Homemade English Muffins

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Homemade English Muffins are so much easier than you think! This English muffin recipe is simple and will give you soft, chewy muffins in no time. Enjoy them with butter or your favorite jam!

Homemade English muffin recipe with three muffins stacked on a baking sheet.

Homemade English Muffin Recipe

Some of my favorite breakfast items, when I feel like eating breakfast, are homemade cinnamon maple bagels, lemon blueberry muffins, English Muffins, and apple cinnamon scones.

Until today, I had yet to make my own English muffins. This recipe turned out to be a winner and it’s actually quite simple.

Mix the ingredients in a stand mixer and you won’t have to do any kneading! Just mix and let rise, then shape and cook. Sounds too easy, right?!

Most of the English muffin recipes I’ve seen call for an overnight rise. I don’t have the patience for that.

Homemade English muffin recipe with one muffin sliced in half and smeared with jam.

Not to mention, every time I let the dough rise in the refrigerator, it fails. I don’t know what I do wrong, but I can never get the dough to work that way. I just will not rise.

That is why this recipe is made from start to finish, all on the same day. The dough does need two rises though. Once right after it’s prepared and once after it’s divided and shaped into English muffins.

Honestly, that’s the most difficult part of the recipe – waiting for the dough to rise. You can kill time by tidying up the house or catch up on a favorite tv show.

Traditional English muffins are made on the stovetop and you can certainly do that if you are able to cook them through without over-browning them.

My muffins turn out doughy in the middle and burnt on the outside when I try to cook them with just a griddle or stove top.

Half of a homemade English muffin slathered with red jam.

This recipe calls for a slight browning on the stovetop and then they get finished off in the oven. The English muffins turned out perfect this way.

They only need a few minutes to brown on each side before going into the oven. Then, they should only take about 10-15 minutes to fully cook through.

My husband often requests that I make these. They freeze well and toast up nicely straight from the freezer.

Whip up a batch today and your family will thank you.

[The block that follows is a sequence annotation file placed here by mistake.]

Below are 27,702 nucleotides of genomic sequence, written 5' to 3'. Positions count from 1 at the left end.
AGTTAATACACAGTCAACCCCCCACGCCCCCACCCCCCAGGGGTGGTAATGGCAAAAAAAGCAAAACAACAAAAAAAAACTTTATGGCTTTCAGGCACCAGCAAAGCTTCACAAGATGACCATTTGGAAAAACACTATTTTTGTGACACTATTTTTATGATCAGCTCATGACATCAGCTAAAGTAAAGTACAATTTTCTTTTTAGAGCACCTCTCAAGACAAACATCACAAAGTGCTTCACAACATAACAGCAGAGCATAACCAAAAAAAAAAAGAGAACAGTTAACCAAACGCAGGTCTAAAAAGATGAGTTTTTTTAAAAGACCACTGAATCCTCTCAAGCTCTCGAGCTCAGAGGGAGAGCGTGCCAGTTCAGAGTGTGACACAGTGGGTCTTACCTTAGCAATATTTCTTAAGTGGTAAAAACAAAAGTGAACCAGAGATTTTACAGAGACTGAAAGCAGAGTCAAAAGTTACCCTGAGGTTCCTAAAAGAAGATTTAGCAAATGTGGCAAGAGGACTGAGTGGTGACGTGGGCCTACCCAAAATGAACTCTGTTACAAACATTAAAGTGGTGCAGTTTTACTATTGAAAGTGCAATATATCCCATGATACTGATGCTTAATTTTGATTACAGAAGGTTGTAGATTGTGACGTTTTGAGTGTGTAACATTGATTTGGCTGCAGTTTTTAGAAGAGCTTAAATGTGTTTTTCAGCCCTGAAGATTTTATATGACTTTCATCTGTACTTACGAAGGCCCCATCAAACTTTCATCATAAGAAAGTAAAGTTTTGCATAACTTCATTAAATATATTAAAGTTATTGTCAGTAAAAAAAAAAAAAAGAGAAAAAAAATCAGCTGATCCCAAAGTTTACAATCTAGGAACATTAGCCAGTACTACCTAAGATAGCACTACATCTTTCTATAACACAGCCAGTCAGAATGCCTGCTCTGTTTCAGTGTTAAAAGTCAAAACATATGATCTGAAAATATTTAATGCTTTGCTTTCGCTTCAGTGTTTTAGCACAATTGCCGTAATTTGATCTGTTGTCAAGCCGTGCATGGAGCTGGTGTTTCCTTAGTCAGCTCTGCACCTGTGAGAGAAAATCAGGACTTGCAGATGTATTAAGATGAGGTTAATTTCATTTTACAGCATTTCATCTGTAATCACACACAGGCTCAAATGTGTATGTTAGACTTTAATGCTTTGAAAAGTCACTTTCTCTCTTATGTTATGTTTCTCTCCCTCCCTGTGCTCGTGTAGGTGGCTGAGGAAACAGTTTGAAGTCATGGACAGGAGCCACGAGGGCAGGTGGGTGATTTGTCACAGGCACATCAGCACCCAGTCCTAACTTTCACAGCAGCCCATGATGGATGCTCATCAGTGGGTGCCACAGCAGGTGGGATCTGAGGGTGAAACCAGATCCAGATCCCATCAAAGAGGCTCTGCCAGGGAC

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Homemade English muffins are so much easier than you think! This recipe is simple and will give you soft, chewy muffins in no time.
5 from 4 votes
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Homemade English Muffins

Homemade English muffins are so much easier than you think! This recipe is simple and will give you soft, chewy muffins in no time. Enjoy them with butter or your favorite jam!
Course Breakfast
Cuisine American
Keyword English muffins, muffins
Prep Time 35 minutes
Cook Time 20 minutes
Rise Time 2 hours
Total Time 2 hours 55 minutes
Yields 16 English Muffins
Calories 208 kcal
Author Jen Sobjack

Ingredients

Instructions

  1. In a small saucepan, heat the milk and honey over low heat until it reaches 105-115ºF. Remove from heat, stir in the yeast, and set aside for 5 mins. Whisk in the egg and melted butter.
  2. Add the flour and salt to the bowl of a stand mixer. Fit the mixer with the dough hook attachment. with the mixer on low speed, gradually pour the milk mixture into the flour. Continue to beat on low until the flour is incorporated, stop and scrape down the sides and bottom as needed. Turn the speed up to medium and mix for 4 minutes, until dough is smooth and sticky.
  3. Scrape the dough out into a lightly oiled bowl. Brush a little oil over the top of the dough. Cover and set in a warm place to rise for 1 hour or until doubled in size.

  4. Turn the dough out onto a lightly floured surface, using as little flour as possible, gently knead the dough together. (The dough is very sticky. Add just enough flour to make it easy to handle.) Divide the dough in half. Divide each half into 8 equal sized pieces. (If you want smaller muffins, divide each half into 12 pieces.) Roll each piece into a ball and flatten the ball into a disk. 

  5. Place the disks on a baking sheet lined with parchment paper that has been dusted with cornmeal. Sprinkle more cornmeal over the tops. Cover with a lint-free towel and set in a draft-free place for 1 hour, or until doubled in size.

  6. Preheat the oven to 325ºF.